Smart capsule monitors dose for radiotherapy
“The researchers found that the dosimeter was approximately five times more accurate than standard methods for dose determination,” according to the Chinese Academy of Sciences, whose Shenzhen Institute of Advanced Technology (SIAT) worked with the National University of Singapore and Tsinghua University.
The 18mm long 7mm diameter capsule has an optical fibre encapsulated with X-ray persistent lanthanide-doped nano-scintillators whose glow can be used to estimate radiation dose, and a colour-changing pH-sensitive polyaniline film connected to the gastric fluid by channels in the capsule wall.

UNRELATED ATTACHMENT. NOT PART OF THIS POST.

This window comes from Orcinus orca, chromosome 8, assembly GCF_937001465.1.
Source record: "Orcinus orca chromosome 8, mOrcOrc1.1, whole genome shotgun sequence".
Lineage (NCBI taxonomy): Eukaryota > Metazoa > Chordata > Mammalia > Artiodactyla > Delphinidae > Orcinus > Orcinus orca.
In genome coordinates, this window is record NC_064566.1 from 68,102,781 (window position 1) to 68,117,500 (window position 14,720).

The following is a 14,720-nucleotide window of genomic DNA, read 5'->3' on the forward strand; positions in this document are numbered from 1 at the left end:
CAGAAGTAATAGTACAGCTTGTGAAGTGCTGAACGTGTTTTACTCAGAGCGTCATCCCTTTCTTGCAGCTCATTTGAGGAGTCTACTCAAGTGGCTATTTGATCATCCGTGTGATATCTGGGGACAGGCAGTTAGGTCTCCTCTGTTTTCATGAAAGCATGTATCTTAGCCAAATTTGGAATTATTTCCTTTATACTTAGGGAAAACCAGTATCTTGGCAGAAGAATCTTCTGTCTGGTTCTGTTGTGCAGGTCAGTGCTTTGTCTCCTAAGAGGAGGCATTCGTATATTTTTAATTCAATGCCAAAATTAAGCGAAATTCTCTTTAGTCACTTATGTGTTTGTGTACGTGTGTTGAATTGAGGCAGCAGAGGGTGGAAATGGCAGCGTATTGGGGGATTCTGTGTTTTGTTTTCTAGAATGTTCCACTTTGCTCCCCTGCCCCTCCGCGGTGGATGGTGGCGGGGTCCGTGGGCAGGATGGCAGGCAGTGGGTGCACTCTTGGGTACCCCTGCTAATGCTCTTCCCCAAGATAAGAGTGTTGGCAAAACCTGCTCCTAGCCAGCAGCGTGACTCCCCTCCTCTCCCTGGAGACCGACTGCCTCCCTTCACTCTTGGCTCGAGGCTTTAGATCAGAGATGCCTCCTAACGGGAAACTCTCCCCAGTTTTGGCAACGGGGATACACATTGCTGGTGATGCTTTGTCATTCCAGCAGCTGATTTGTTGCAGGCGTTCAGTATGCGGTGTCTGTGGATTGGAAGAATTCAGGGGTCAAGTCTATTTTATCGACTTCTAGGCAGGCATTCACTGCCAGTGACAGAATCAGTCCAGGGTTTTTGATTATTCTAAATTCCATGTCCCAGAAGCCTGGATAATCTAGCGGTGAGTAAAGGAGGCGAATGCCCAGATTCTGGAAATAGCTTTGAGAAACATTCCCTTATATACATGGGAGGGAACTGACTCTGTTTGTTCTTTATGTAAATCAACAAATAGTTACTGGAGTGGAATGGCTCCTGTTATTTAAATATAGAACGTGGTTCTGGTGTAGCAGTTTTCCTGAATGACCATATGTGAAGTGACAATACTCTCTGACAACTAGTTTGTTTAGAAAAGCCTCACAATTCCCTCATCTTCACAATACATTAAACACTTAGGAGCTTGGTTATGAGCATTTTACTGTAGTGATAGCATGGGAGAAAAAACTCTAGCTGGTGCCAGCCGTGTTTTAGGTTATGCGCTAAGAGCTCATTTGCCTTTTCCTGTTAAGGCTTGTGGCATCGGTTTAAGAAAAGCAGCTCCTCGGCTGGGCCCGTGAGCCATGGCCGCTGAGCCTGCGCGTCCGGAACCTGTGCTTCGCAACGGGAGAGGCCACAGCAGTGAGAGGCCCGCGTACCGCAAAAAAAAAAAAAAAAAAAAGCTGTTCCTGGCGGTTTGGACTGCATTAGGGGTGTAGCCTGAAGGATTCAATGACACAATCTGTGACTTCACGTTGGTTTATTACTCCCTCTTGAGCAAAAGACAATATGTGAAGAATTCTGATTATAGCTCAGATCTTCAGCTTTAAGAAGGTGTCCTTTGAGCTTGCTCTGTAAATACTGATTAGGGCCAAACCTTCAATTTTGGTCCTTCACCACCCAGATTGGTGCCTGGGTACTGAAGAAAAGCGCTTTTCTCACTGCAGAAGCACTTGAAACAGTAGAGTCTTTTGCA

Photoelectric signals from the two sensors are processed by a microcontroller circuit board, which sends information via Bluetooth and an antenna to a mobile phone app.
Using a neural network-based regression model, the mobile app processes raw data to display radiotherapy dose, temperature and pH.
“In the future, this capsule could be placed in the rectum for prostate cancer brachytherapy or in the upper nasal cavity for real-time measurement of the absorbed dose in nasopharyngeal carcinoma,” said professor Sheng Zonghai, one of the authors.
The work is described in ‘A swallowable X-ray dosimeter for the real-time monitoring of radiotherapy‘, published in Nature Biomedical engineering.
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